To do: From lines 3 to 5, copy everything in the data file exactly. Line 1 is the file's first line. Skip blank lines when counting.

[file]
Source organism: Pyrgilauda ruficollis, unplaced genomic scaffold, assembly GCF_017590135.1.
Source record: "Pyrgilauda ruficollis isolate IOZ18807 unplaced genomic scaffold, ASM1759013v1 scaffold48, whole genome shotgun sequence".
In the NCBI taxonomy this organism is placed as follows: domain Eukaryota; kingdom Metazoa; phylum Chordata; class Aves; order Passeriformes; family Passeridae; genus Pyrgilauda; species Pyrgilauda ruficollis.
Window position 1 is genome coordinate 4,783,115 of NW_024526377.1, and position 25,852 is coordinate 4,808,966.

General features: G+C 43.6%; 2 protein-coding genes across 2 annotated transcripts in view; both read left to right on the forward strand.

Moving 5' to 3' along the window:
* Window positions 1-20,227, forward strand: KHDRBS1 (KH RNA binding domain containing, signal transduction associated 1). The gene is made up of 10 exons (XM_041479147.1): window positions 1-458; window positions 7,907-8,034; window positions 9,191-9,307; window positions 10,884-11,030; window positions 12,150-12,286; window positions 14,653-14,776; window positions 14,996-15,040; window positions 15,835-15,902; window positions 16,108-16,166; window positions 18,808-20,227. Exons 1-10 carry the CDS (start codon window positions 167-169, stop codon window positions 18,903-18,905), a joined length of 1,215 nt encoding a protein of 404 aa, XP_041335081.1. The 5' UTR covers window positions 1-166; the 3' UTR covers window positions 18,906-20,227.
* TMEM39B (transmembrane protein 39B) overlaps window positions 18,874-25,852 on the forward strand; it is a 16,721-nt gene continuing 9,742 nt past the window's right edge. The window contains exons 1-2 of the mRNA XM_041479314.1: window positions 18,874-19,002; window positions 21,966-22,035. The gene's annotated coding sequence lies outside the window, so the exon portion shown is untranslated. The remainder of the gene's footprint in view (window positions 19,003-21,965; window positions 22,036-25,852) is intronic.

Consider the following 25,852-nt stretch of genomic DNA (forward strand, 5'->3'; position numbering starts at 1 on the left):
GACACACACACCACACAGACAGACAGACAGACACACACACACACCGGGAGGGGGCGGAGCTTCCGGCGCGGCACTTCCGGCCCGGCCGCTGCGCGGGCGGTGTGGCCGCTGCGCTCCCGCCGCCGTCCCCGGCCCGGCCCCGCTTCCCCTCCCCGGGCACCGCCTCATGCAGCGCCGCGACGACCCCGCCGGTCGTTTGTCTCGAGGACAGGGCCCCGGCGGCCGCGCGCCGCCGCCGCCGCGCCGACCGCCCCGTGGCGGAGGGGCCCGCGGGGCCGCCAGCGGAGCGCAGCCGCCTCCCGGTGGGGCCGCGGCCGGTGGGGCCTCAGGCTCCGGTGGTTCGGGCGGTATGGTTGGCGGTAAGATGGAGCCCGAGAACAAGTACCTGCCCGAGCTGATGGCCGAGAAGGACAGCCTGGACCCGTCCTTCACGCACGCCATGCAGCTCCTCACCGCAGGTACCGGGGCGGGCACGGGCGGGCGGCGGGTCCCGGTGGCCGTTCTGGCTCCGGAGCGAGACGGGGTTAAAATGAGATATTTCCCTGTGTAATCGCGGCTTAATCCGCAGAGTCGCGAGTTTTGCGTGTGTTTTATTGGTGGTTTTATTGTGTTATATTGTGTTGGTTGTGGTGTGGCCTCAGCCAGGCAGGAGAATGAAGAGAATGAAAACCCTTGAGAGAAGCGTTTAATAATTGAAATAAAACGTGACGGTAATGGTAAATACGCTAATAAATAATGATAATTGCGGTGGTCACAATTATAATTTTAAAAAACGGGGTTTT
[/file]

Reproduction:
In the NCBI taxonomy this organism is placed as follows: domain Eukaryota; kingdom Metazoa; phylum Chordata; class Aves; order Passeriformes; family Passeridae; genus Pyrgilauda; species Pyrgilauda ruficollis.
Window position 1 is genome coordinate 4,783,115 of NW_024526377.1, and position 25,852 is coordinate 4,808,966.

General features: G+C 43.6%; 2 protein-coding genes across 2 annotated transcripts in view; both read left to right on the forward strand.